Scientists use seismic waves to map Okmok volcano

A team of scientists are using a process like a geological CAT scan to map the the inside of Okmok Volcano. Credit: Alaska Volcano observatory, USGS/Wikimedia Commons
A team of scientists are using a process like a geological CAT scan to map the the inside of Okmok Volcano.
Credit: Alaska Volcano observatory, USGS/Wikimedia Commons

In the rich volcanic landscape of the Aleutians, Okmok volcano on Umnak Island has drawn special attention this summer.

Matt Haney, a research geophysicist with the Alaska Volcano Observatory, is part of a team trying to create an image of the inside of Okmok. The process is like a geological CAT scan, mapping the earth rather than the body.

Last summer, the team set out an array of seismometers – sensors that pick up the same seismic waves that characterize earthquakes – on and around the volcano.

The seismometers measure how fast these waves travel through the earth, which gives scientists an idea of what kind of material, like magma, rocks, or groundwater, might make up the inside of Okmok.

Seismic waves travel faster through dense rock, and slower through liquids like magma and water.

“At Okmok, from previous work, we know there’s a shallow magma chamber,” Haney said. “So from these new data, we should see – are there other chambers deeper in the crust? What does it look like really deep?”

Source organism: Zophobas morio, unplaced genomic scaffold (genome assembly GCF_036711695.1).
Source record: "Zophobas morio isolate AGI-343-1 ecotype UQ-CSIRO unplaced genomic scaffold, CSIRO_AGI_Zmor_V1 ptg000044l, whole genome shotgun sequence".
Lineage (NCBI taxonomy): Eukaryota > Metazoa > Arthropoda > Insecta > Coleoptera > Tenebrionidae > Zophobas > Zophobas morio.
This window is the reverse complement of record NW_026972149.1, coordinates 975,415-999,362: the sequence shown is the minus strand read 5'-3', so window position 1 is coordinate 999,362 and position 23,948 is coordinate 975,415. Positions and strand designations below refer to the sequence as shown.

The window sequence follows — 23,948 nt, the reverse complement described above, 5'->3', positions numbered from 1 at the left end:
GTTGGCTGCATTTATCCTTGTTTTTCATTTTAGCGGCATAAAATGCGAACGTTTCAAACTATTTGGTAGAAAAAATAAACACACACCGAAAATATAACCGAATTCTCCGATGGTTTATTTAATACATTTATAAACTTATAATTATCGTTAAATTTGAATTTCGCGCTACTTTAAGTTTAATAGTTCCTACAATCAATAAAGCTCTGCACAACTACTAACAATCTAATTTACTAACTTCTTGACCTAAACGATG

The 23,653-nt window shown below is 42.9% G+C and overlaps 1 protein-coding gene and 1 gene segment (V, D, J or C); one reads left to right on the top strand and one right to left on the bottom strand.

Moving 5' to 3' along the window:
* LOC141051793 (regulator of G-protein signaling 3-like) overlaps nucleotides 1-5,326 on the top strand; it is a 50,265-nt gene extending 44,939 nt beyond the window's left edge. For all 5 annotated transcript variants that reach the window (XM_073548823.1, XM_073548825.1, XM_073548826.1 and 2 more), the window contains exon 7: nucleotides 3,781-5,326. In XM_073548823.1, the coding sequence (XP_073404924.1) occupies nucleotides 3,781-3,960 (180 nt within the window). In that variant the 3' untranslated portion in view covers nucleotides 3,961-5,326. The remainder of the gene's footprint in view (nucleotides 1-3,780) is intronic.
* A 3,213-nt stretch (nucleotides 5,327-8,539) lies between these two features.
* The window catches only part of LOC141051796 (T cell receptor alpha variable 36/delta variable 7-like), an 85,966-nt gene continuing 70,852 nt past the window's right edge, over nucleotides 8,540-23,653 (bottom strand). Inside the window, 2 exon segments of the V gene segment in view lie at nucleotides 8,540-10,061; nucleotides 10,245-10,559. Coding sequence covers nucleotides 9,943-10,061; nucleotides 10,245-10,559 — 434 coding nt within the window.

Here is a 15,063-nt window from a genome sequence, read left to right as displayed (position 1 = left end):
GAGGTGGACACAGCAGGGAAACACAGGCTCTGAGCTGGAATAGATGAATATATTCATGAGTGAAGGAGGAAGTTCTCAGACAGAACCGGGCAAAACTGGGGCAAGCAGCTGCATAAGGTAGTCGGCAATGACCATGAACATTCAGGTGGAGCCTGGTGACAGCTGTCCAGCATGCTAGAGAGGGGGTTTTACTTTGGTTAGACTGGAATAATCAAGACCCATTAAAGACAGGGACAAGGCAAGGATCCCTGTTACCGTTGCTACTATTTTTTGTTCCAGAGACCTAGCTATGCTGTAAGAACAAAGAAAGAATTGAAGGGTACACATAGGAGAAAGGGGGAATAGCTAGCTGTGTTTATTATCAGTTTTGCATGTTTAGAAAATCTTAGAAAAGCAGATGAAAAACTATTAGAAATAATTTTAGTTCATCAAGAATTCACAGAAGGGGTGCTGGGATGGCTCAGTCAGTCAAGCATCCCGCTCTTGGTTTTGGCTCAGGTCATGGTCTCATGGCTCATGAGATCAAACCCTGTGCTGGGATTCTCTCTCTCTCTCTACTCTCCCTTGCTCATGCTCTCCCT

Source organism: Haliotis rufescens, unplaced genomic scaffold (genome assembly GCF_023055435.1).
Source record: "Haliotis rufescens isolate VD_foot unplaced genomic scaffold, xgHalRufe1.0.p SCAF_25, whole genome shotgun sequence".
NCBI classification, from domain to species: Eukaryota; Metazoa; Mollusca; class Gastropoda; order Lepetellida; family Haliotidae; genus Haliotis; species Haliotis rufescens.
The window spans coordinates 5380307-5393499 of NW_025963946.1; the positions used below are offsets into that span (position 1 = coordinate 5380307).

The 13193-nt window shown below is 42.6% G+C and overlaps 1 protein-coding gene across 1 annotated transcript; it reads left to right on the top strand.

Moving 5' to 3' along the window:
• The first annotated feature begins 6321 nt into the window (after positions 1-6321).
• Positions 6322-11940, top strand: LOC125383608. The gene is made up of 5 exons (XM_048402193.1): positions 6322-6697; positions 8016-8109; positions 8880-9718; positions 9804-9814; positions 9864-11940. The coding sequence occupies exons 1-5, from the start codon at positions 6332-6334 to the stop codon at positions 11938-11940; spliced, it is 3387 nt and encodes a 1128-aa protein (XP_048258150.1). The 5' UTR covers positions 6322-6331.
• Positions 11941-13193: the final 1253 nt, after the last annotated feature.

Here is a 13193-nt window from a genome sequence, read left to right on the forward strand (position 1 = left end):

Haney hopes a clear image of the inside of Okmok will help us understand future eruptions.

In 2008, Okmok erupted in an entirely new way, breaking a historical pattern and surprising scientists.

The work done by Haney’s team might shed more light on that unusual eruption.

“Maybe by having an image of the deeper structure, we can see what is the driver of this change in eruptive activity,” he said. “Should we expect the next eruption to follow this new pattern, or will it return to the pattern it had before?”

Haney’s work at Okmok is only one of several studies conducted in the area this summer.

There’s also a team studying Mount Cleveland, and another group measuring tectonic tremors, a newly discovered type of earthquake, on Unalaska.

Haney says he hopes data can be shared across projects like these to create a more complete picture of the seismic environment in the Aleutians.


Note: The above post is reprinted from materials provided by Alaska Public Media.

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